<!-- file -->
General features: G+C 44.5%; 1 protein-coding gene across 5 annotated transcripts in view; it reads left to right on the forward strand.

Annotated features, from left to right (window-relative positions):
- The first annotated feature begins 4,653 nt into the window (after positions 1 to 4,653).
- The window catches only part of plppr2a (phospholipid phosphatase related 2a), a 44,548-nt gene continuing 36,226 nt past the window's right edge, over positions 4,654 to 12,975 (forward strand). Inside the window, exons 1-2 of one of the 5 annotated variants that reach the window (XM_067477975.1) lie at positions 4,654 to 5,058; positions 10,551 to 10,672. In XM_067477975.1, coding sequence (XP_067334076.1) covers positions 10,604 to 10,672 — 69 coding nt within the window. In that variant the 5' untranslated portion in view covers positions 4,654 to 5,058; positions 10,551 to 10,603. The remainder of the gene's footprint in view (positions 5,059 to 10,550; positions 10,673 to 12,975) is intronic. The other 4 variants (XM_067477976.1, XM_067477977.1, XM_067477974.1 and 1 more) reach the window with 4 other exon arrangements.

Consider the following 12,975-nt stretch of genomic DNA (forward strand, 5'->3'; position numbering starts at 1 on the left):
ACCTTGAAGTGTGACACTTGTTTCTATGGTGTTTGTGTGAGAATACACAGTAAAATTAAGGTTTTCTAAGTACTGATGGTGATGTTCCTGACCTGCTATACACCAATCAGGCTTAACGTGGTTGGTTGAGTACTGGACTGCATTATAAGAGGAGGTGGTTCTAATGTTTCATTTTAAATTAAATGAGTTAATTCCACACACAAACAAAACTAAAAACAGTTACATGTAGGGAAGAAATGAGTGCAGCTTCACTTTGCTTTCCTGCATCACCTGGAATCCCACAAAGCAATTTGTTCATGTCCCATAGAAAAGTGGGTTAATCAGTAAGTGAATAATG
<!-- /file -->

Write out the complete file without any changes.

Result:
General features: G+C 44.5%; 1 protein-coding gene across 5 annotated transcripts in view; it reads left to right on the forward strand.

Annotated features, from left to right (window-relative positions):
- The first annotated feature begins 4,653 nt into the window (after positions 1 to 4,653).
- The window catches only part of plppr2a (phospholipid phosphatase related 2a), a 44,548-nt gene continuing 36,226 nt past the window's right edge, over positions 4,654 to 12,975 (forward strand). Inside the window, exons 1-2 of one of the 5 annotated variants that reach the window (XM_067477975.1) lie at positions 4,654 to 5,058; positions 10,551 to 10,672. In XM_067477975.1, coding sequence (XP_067334076.1) covers positions 10,604 to 10,672 — 69 coding nt within the window. In that variant the 5' untranslated portion in view covers positions 4,654 to 5,058; positions 10,551 to 10,603. The remainder of the gene's footprint in view (positions 5,059 to 10,550; positions 10,673 to 12,975) is intronic. The other 4 variants (XM_067477976.1, XM_067477977.1, XM_067477974.1 and 1 more) reach the window with 4 other exon arrangements.

Consider the following 12,975-nt stretch of genomic DNA (forward strand, 5'->3'; position numbering starts at 1 on the left):
ACCTTGAAGTGTGACACTTGTTTCTATGGTGTTTGTGTGAGAATACACAGTAAAATTAAGGTTTTCTAAGTACTGATGGTGATGTTCCTGACCTGCTATACACCAATCAGGCTTAACGTGGTTGGTTGAGTACTGGACTGCATTATAAGAGGAGGTGGTTCTAATGTTTCATTTTAAATTAAATGAGTTAATTCCACACACAAACAAAACTAAAAACAGTTACATGTAGGGAAGAAATGAGTGCAGCTTCACTTTGCTTTCCTGCATCACCTGGAATCCCACAAAGCAATTTGTTCATGTCCCATAGAAAAGTGGGTTAATCAGTAAGTGAATAATG